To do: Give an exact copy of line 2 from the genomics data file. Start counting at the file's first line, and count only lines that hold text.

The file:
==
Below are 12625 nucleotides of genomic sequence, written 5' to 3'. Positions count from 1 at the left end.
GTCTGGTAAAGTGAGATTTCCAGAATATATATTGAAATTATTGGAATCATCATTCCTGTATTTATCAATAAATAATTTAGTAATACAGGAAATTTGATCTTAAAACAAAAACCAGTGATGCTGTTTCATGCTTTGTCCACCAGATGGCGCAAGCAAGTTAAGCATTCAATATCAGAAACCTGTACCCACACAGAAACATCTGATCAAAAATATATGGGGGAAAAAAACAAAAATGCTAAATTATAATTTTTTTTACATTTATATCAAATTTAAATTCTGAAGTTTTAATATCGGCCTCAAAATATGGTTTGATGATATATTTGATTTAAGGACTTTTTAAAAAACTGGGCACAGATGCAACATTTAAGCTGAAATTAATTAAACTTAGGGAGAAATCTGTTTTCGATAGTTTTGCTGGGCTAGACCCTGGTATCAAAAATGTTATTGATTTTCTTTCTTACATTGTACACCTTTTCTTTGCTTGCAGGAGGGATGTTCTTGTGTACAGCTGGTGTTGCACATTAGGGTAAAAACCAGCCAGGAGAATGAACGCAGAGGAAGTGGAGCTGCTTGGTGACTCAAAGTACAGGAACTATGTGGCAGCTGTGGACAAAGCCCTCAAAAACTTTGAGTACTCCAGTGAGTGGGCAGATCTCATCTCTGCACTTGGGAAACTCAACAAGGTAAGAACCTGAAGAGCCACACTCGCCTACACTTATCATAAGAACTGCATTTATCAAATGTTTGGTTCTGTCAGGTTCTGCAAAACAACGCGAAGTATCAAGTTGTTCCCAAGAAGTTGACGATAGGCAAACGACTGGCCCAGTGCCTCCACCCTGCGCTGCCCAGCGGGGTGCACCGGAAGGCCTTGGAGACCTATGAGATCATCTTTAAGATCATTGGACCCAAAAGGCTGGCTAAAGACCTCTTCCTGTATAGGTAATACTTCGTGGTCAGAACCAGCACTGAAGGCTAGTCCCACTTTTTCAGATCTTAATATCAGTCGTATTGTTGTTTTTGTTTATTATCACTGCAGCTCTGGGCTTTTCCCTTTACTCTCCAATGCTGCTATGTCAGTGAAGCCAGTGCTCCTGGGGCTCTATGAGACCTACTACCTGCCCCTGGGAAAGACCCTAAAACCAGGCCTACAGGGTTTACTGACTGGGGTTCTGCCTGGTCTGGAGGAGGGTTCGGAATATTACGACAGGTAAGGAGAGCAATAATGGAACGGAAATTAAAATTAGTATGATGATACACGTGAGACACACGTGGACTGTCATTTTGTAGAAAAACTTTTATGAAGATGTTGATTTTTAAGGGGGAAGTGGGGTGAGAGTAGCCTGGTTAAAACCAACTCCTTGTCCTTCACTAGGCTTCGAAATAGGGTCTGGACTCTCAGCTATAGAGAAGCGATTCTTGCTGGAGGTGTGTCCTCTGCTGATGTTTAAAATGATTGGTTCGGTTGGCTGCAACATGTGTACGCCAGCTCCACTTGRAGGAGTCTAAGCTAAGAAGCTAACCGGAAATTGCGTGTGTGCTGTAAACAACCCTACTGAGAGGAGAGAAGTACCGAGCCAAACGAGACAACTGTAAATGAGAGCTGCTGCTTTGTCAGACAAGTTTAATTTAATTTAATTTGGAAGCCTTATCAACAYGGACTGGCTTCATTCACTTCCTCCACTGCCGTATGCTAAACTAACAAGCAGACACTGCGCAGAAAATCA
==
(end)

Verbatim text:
GTCTGGTAAAGTGAGATTTCCAGAATATATATTGAAATTATTGGAATCATCATTCCTGTATTTATCAATAAATAATTTAGTAATACAGGAAATTTGATCTTAAAACAAAAACCAGTGATGCTGTTTCATGCTTTGTCCACCAGATGGCGCAAGCAAGTTAAGCATTCAATATCAGAAACCTGTACCCACACAGAAACATCTGATCAAAAATATATGGGGGAAAAAAACAAAAATGCTAAATTATAATTTTTTTTACATTTATATCAAATTTAAATTCTGAAGTTTTAATATCGGCCTCAAAATATGGTTTGATGATATATTTGATTTAAGGACTTTTTAAAAAACTGGGCACAGATGCAACATTTAAGCTGAAATTAATTAAACTTAGGGAGAAATCTGTTTTCGATAGTTTTGCTGGGCTAGACCCTGGTATCAAAAATGTTATTGATTTTCTTTCTTACATTGTACACCTTTTCTTTGCTTGCAGGAGGGATGTTCTTGTGTACAGCTGGTGTTGCACATTAGGGTAAAAACCAGCCAGGAGAATGAACGCAGAGGAAGTGGAGCTGCTTGGTGACTCAAAGTACAGGAACTATGTGGCAGCTGTGGACAAAGCCCTCAAAAACTTTGAGTACTCCAGTGAGTGGGCAGATCTCATCTCTGCACTTGGGAAACTCAACAAGGTAAGAACCTGAAGAGCCACACTCGCCTACACTTATCATAAGAACTGCATTTATCAAATGTTTGGTTCTGTCAGGTTCTGCAAAACAACGCGAAGTATCAAGTTGTTCCCAAGAAGTTGACGATAGGCAAACGACTGGCCCAGTGCCTCCACCCTGCGCTGCCCAGCGGGGTGCACCGGAAGGCCTTGGAGACCTATGAGATCATCTTTAAGATCATTGGACCCAAAAGGCTGGCTAAAGACCTCTTCCTGTATAGGTAATACTTCGTGGTCAGAACCAGCACTGAAGGCTAGTCCCACTTTTTCAGATCTTAATATCAGTCGTATTGTTGTTTTTGTTTATTATCACTGCAGCTCTGGGCTTTTCCCTTTACTCTCCAATGCTGCTATGTCAGTGAAGCCAGTGCTCCTGGGGCTCTATGAGACCTACTACCTGCCCCTGGGAAAGACCCTAAAACCAGGCCTACAGGGTTTACTGACTGGGGTTCTGCCTGGTCTGGAGGAGGGTTCGGAATATTACGACAGGTAAGGAGAGCAATAATGGAACGGAAATTAAAATTAGTATGATGATACACGTGAGACACACGTGGACTGTCATTTTGTAGAAAAACTTTTATGAAGATGTTGATTTTTAAGGGGGAAGTGGGGTGAGAGTAGCCTGGTTAAAACCAACTCCTTGTCCTTCACTAGGCTTCGAAATAGGGTCTGGACTCTCAGCTATAGAGAAGCGATTCTTGCTGGAGGTGTGTCCTCTGCTGATGTTTAAAATGATTGGTTCGGTTGGCTGCAACATGTGTACGCCAGCTCCACTTGRAGGAGTCTAAGCTAAGAAGCTAACCGGAAATTGCGTGTGTGCTGTAAACAACCCTACTGAGAGGAGAGAAGTACCGAGCCAAACGAGACAACTGTAAATGAGAGCTGCTGCTTTGTCAGACAAGTTTAATTTAATTTAATTTGGAAGCCTTATCAACAYGGACTGGCTTCATTCACTTCCTCCACTGCCGTATGCTAAACTAACAAGCAGACACTGCGCAGAAAATCA